Top 10 women in the history of tech

Top 10 women in the history of tech

The digital domain is slowly but surely changing with more and more women graduating with STEM (Science, Technology, Engineering and Maths) qualifications than ever before. During Women’s History Month and to commemorate International Women’s Day, we thought it was the prime time to take a look at some of the women who have made major contributions to the tech world throughout history.

Ada Lovelace

Ada Lovelace

It’s only fair that we start our list with the female mathematician who is recognised as being the first to understand how a computing machine could do more than pure calculation. Lovelace successfully created an algorithm for Charles Babbage’s ‘Analytical Engine’. The work Lovelace produced in the 1840s has led to her being named the world’s first computer programmer.

Grace Hopper

Grace Hopper

Credited with creating the world’s first computer code compiler during the 1940s - technology that translates source code into another programming language, Hopper is just as well known for inventing the term ‘debugging’ when she found a moth inside a Mark 2 computer system. In 1996 the US Navy launched the USS Hopper in her honour; it’s one of only a handful of US military vessels named after women.

Susan Wojcicki

Susan Wojcicki

Dubbed, ‘Queen of the Small Screen” Wojcicki is the CEO of YouTube. Before securing the top job at YouTube, Wojcicki was Google’s 16th employee where she was instrumental in working on the first Google Doodles, the alterations Google makes to its homepage to celebrate a wide range of events, people and achievements, such as International Women’s Day. As Senior Vice President of Advertising and Commerce at Google, Wojcicki is also credited with making major contributions to Google’s digital marketing products AdWords, AdSense and Google Analytics.

Marissa Mayer

Marissa Mayer

At the age of 37, Mayer was the youngest CEO of a Fortune 500 company when she was appointed President and CEO of Yahoo! Mayer is also widely known as the first female engineer employed at Google – way back in 1999.

Rebekah Sosland

Rebekah Sosland is the Tactical Downlink Lead and Flight Director at NASA's Jet Propulsion Laboratory (JPL).

Rebekah Sosland is the youngest ever Flight Director at NASA. Sosland leads the tactical downlink team for NASA’s Opportunity Mars rover project, which despite its problems continues to gather data from the surface of the red planet.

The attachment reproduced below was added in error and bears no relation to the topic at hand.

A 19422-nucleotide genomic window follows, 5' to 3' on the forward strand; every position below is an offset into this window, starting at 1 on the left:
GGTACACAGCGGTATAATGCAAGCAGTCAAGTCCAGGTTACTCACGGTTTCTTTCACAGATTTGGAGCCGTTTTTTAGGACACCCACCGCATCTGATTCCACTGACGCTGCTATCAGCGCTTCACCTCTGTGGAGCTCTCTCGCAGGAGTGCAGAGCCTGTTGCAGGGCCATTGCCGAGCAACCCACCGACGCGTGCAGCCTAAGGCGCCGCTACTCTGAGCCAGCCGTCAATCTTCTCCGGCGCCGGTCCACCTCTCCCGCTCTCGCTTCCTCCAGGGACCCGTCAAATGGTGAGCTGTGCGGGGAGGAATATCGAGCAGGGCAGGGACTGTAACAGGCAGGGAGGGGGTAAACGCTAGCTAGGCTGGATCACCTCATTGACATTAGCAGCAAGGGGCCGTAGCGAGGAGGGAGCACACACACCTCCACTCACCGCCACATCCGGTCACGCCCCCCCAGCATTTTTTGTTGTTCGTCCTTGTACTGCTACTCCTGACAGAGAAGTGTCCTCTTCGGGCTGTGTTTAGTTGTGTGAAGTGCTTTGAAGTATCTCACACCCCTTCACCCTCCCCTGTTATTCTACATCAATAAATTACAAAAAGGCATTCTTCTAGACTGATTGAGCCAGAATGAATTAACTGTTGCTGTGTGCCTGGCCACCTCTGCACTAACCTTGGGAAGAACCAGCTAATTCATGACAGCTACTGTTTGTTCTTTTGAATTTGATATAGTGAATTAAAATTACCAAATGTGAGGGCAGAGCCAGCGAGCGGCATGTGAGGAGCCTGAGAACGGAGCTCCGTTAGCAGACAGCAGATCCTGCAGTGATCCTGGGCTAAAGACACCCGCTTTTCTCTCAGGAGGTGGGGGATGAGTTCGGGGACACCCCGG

Sheryl Sandberg

Sheryl Sandberg

In 2008, Sheryl Sandberg was named Facebook’s Chief Operating Officer and four years later was elected to the Board of Directors. The role of COO at Facebook represents Sandberg’s second major senior tech appointment. From 2001-2008, she was the Vice President of Operations and Global Online Sales at Google.

Roberta Williams

Roberta Williams

Roberta and her husband Ken founded On-Line Systems in 1980. Williams designed the first game that used colour graphics. The game, The Wizard and the Princes became the best-selling game on the Apple II computer in 1980 and Williams also designed King’s Quest, the world’s first animated 3D adventure game in 1984.

Elizabeth Feinler

Elizabeth Feinler

Inducted into the internet Hall of Fame in 2012, Feinler was the Director of the Network Information Systems Centre at the Stanford Research Institute during the 1970s and 80s. Feinler managed the team that operated ARPANET – the early packet switching network that lay the technical foundation for what would become the internet.

Valentina Tereshkova

Valentina Tereshkova

To this day, Tereshkova remains the only woman in the world to have made a solo space voyage. At just 26 years of age, Tereshkova was the USSR’s first woman to enter the space race, circling Earth 48 times over three days during June 1963.

Jean E Sammet

Jean E Sammet

In 1962, Sammet followed up on the work pioneered by Grace Hopper and created FORMAC (FORmula MAnipulation Compiler) while working at IBM. Sammet became the first ever female president of the Association for Computing Machinery in 1974 and in 2009 received a Computer Pioneer Award from the IEEE Computer Society – the world’s largest technical professional organisation.

Join the conversations about women in tech during Women’s History Month. Check out the hashtags on Facebook, Instagram and Twitter for #BeBoldForChange #IWD2017 #InternationalWomensDay and #WomensHistoryMonth. We'll be there. Check out our Pinterest board on Women in Technology.

iFactory is a leading Brisbane-based digital agency that provides successful digital strategy services across a diverse range of industries including STEM. If your business could use some creative digital marketing that hits targets, contact us today.  

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